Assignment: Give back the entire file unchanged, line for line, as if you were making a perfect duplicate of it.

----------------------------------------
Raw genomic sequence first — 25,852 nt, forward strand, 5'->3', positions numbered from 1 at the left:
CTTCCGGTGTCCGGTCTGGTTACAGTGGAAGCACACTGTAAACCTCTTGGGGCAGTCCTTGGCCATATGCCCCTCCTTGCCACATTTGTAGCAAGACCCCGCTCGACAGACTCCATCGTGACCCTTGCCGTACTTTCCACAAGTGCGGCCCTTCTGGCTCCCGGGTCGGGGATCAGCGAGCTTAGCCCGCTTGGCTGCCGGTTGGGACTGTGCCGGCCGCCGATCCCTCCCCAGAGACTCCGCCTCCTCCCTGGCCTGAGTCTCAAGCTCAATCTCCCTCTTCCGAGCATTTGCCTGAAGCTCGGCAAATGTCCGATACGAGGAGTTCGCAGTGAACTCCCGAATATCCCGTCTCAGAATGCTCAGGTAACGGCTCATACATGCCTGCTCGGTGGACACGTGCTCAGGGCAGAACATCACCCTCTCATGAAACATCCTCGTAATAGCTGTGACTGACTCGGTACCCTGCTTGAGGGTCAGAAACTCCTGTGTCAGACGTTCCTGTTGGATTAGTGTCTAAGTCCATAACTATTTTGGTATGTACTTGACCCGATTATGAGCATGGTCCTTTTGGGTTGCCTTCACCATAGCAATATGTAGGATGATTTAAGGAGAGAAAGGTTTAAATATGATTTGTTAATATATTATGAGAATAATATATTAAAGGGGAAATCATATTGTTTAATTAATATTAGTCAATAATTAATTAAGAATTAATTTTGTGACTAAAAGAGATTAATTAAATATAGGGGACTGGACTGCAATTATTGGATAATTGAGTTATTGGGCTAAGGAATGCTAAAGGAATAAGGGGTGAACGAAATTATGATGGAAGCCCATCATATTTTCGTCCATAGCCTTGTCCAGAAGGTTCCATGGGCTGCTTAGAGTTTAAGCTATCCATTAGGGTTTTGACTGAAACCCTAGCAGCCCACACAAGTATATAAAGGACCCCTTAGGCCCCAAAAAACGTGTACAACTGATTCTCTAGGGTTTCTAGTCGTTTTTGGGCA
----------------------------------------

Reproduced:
Raw genomic sequence first — 25,852 nt, forward strand, 5'->3', positions numbered from 1 at the left:
CTTCCGGTGTCCGGTCTGGTTACAGTGGAAGCACACTGTAAACCTCTTGGGGCAGTCCTTGGCCATATGCCCCTCCTTGCCACATTTGTAGCAAGACCCCGCTCGACAGACTCCATCGTGACCCTTGCCGTACTTTCCACAAGTGCGGCCCTTCTGGCTCCCGGGTCGGGGATCAGCGAGCTTAGCCCGCTTGGCTGCCGGTTGGGACTGTGCCGGCCGCCGATCCCTCCCCAGAGACTCCGCCTCCTCCCTGGCCTGAGTCTCAAGCTCAATCTCCCTCTTCCGAGCATTTGCCTGAAGCTCGGCAAATGTCCGATACGAGGAGTTCGCAGTGAACTCCCGAATATCCCGTCTCAGAATGCTCAGGTAACGGCTCATACATGCCTGCTCGGTGGACACGTGCTCAGGGCAGAACATCACCCTCTCATGAAACATCCTCGTAATAGCTGTGACTGACTCGGTACCCTGCTTGAGGGTCAGAAACTCCTGTGTCAGACGTTCCTGTTGGATTAGTGTCTAAGTCCATAACTATTTTGGTATGTACTTGACCCGATTATGAGCATGGTCCTTTTGGGTTGCCTTCACCATAGCAATATGTAGGATGATTTAAGGAGAGAAAGGTTTAAATATGATTTGTTAATATATTATGAGAATAATATATTAAAGGGGAAATCATATTGTTTAATTAATATTAGTCAATAATTAATTAAGAATTAATTTTGTGACTAAAAGAGATTAATTAAATATAGGGGACTGGACTGCAATTATTGGATAATTGAGTTATTGGGCTAAGGAATGCTAAAGGAATAAGGGGTGAACGAAATTATGATGGAAGCCCATCATATTTTCGTCCATAGCCTTGTCCAGAAGGTTCCATGGGCTGCTTAGAGTTTAAGCTATCCATTAGGGTTTTGACTGAAACCCTAGCAGCCCACACAAGTATATAAAGGACCCCTTAGGCCCCAAAAAACGTGTACAACTGATTCTCTAGGGTTTCTAGTCGTTTTTGGGCA